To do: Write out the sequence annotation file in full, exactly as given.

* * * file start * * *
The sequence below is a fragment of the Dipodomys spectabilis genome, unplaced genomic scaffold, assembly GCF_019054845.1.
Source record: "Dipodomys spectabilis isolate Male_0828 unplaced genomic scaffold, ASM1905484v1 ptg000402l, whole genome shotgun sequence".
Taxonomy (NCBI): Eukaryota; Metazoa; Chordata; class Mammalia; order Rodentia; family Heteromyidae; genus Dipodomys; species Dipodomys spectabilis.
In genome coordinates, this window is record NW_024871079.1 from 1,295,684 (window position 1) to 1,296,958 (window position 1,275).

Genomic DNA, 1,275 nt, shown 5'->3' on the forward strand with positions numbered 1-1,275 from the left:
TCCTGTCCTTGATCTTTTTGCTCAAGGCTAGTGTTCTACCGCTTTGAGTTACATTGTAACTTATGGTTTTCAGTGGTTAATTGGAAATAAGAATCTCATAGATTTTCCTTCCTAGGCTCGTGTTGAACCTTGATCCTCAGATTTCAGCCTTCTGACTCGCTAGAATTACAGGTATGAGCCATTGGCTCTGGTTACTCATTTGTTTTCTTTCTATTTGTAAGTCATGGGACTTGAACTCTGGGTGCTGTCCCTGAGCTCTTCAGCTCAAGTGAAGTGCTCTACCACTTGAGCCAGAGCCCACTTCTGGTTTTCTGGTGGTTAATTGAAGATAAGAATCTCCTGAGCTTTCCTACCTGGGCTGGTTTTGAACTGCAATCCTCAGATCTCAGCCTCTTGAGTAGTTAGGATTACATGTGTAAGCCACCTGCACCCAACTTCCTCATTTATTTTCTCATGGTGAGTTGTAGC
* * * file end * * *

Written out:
The sequence below is a fragment of the Dipodomys spectabilis genome, unplaced genomic scaffold, assembly GCF_019054845.1.
Source record: "Dipodomys spectabilis isolate Male_0828 unplaced genomic scaffold, ASM1905484v1 ptg000402l, whole genome shotgun sequence".
Taxonomy (NCBI): Eukaryota; Metazoa; Chordata; class Mammalia; order Rodentia; family Heteromyidae; genus Dipodomys; species Dipodomys spectabilis.
In genome coordinates, this window is record NW_024871079.1 from 1,295,684 (window position 1) to 1,296,958 (window position 1,275).

Genomic DNA, 1,275 nt, shown 5'->3' on the forward strand with positions numbered 1-1,275 from the left:
TCCTGTCCTTGATCTTTTTGCTCAAGGCTAGTGTTCTACCGCTTTGAGTTACATTGTAACTTATGGTTTTCAGTGGTTAATTGGAAATAAGAATCTCATAGATTTTCCTTCCTAGGCTCGTGTTGAACCTTGATCCTCAGATTTCAGCCTTCTGACTCGCTAGAATTACAGGTATGAGCCATTGGCTCTGGTTACTCATTTGTTTTCTTTCTATTTGTAAGTCATGGGACTTGAACTCTGGGTGCTGTCCCTGAGCTCTTCAGCTCAAGTGAAGTGCTCTACCACTTGAGCCAGAGCCCACTTCTGGTTTTCTGGTGGTTAATTGAAGATAAGAATCTCCTGAGCTTTCCTACCTGGGCTGGTTTTGAACTGCAATCCTCAGATCTCAGCCTCTTGAGTAGTTAGGATTACATGTGTAAGCCACCTGCACCCAACTTCCTCATTTATTTTCTCATGGTGAGTTGTAGC